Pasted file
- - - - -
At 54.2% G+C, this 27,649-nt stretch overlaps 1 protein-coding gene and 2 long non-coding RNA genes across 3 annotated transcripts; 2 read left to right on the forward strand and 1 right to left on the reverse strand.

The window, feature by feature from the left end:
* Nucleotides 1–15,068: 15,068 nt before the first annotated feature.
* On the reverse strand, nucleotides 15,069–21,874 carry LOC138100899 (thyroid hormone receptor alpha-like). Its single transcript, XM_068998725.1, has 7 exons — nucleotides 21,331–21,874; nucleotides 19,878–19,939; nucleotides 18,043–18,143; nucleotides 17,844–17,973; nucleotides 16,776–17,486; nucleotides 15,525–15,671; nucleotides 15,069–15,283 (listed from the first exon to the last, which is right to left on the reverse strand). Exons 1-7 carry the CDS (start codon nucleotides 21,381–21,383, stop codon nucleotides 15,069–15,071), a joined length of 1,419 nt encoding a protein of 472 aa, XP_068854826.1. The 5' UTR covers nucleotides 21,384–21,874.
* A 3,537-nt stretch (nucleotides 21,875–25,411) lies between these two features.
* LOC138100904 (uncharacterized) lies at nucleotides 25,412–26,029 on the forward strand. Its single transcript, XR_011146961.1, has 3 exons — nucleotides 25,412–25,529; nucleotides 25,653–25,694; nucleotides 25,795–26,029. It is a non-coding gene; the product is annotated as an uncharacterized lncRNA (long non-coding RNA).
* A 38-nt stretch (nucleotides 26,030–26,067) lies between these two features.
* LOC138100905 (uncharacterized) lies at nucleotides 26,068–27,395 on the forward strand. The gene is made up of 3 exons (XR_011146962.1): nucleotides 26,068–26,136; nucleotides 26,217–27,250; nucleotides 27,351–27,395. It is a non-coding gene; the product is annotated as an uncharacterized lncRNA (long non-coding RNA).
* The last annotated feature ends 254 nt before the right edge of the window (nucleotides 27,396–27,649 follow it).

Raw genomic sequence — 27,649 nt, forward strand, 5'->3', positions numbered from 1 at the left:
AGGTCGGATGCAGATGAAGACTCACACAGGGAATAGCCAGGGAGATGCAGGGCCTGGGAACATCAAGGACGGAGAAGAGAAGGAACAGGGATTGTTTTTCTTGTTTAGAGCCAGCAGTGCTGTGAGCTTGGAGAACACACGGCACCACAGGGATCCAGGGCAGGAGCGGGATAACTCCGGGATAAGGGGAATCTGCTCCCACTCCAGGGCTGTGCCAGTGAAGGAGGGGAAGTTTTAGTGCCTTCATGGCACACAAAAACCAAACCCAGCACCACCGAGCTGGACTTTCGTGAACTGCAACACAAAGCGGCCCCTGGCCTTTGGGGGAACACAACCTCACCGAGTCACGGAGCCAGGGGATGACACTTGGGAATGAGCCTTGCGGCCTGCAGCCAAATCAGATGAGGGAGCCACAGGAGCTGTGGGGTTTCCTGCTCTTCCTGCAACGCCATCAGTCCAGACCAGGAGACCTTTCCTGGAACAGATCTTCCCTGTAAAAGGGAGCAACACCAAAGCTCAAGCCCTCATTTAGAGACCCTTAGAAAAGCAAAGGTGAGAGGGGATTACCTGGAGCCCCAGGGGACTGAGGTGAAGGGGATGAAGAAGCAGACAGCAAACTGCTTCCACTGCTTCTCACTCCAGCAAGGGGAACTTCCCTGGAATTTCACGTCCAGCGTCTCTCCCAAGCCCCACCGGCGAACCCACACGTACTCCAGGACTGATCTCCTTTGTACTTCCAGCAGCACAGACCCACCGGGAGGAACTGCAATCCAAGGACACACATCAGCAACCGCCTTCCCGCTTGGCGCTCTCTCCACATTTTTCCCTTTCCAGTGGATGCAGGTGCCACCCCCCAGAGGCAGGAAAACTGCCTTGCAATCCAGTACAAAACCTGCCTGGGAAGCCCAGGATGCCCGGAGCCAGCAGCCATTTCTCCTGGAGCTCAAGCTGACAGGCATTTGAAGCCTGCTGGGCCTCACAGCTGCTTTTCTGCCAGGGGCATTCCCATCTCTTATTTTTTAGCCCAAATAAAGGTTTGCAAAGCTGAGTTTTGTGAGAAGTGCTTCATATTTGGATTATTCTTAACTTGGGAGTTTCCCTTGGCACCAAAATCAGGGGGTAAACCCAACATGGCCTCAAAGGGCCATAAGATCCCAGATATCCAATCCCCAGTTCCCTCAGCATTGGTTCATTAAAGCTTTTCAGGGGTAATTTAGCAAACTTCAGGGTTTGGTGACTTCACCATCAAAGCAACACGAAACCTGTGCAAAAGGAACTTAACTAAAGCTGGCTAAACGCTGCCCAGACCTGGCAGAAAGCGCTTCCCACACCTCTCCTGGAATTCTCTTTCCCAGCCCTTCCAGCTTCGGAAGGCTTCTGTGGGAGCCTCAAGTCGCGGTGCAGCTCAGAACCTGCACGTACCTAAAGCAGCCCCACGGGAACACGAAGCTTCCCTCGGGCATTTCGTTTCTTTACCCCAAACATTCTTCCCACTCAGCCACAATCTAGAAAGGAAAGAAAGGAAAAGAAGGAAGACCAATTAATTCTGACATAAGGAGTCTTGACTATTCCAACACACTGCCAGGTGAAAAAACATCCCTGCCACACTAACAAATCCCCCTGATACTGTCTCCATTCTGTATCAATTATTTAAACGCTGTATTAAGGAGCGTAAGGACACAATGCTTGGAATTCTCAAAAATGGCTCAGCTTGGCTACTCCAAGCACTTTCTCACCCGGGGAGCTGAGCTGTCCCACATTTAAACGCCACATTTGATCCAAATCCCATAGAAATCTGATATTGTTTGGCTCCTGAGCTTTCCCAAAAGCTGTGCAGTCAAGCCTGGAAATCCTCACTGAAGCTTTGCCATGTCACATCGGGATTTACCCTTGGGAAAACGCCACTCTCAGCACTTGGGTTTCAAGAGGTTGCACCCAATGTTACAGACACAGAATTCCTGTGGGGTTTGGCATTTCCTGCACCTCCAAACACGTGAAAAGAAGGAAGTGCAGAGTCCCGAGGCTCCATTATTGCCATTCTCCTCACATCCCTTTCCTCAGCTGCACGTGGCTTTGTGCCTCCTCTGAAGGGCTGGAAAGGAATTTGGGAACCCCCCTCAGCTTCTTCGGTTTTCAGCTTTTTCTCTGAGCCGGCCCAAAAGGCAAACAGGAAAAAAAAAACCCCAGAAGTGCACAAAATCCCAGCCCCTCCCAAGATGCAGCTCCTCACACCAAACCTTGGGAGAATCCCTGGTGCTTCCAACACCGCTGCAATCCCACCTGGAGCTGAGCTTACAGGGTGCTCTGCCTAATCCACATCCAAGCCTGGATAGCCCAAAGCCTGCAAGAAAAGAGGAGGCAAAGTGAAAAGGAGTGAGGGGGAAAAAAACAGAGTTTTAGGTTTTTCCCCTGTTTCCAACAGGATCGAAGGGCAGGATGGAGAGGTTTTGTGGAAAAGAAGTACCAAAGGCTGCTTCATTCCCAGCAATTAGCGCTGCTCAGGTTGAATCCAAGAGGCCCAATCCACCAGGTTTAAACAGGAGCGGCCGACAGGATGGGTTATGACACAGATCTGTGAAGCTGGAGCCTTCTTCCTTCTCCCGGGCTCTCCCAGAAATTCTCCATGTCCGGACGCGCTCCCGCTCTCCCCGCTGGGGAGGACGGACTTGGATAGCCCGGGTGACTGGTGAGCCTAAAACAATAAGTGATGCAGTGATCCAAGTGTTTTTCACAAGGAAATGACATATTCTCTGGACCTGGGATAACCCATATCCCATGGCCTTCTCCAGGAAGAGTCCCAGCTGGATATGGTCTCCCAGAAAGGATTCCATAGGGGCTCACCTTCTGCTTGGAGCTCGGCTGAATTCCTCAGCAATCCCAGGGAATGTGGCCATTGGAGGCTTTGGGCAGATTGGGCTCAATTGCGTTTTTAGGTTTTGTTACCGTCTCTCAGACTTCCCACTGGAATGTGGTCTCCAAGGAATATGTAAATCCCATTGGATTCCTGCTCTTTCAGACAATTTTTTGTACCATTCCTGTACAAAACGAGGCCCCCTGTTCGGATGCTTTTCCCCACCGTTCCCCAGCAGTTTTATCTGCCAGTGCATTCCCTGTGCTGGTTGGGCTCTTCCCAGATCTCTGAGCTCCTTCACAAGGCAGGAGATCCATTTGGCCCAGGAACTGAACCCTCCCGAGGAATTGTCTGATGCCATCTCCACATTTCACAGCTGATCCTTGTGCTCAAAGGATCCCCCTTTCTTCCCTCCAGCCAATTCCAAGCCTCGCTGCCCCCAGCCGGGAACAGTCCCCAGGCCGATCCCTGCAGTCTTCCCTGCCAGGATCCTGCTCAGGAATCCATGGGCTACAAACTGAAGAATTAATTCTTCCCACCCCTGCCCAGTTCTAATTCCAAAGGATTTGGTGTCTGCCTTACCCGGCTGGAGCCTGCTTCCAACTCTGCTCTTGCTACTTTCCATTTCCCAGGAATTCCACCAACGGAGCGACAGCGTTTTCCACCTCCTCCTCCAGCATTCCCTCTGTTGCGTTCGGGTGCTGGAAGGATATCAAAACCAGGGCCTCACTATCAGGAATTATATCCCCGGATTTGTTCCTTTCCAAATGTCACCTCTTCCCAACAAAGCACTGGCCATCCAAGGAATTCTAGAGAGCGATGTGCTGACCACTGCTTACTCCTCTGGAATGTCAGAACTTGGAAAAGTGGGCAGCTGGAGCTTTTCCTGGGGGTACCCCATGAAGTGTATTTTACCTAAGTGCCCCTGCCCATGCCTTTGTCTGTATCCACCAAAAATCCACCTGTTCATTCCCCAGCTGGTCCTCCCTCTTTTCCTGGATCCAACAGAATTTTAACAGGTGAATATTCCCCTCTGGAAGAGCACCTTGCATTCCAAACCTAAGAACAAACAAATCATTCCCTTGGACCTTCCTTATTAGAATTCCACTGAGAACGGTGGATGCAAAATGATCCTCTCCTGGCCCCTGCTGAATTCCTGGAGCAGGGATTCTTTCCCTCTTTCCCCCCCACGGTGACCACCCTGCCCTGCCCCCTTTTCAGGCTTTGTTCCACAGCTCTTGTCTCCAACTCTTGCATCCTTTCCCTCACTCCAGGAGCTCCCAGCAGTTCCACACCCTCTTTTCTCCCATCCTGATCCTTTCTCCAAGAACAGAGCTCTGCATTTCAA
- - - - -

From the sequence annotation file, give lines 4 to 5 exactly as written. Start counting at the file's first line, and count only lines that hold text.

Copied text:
* On the reverse strand, nucleotides 15,069–21,874 carry LOC138100899 (thyroid hormone receptor alpha-like). Its single transcript, XM_068998725.1, has 7 exons — nucleotides 21,331–21,874; nucleotides 19,878–19,939; nucleotides 18,043–18,143; nucleotides 17,844–17,973; nucleotides 16,776–17,486; nucleotides 15,525–15,671; nucleotides 15,069–15,283 (listed from the first exon to the last, which is right to left on the reverse strand). Exons 1-7 carry the CDS (start codon nucleotides 21,381–21,383, stop codon nucleotides 15,069–15,071), a joined length of 1,419 nt encoding a protein of 472 aa, XP_068854826.1. The 5' UTR covers nucleotides 21,384–21,874.
* A 3,537-nt stretch (nucleotides 21,875–25,411) lies between these two features.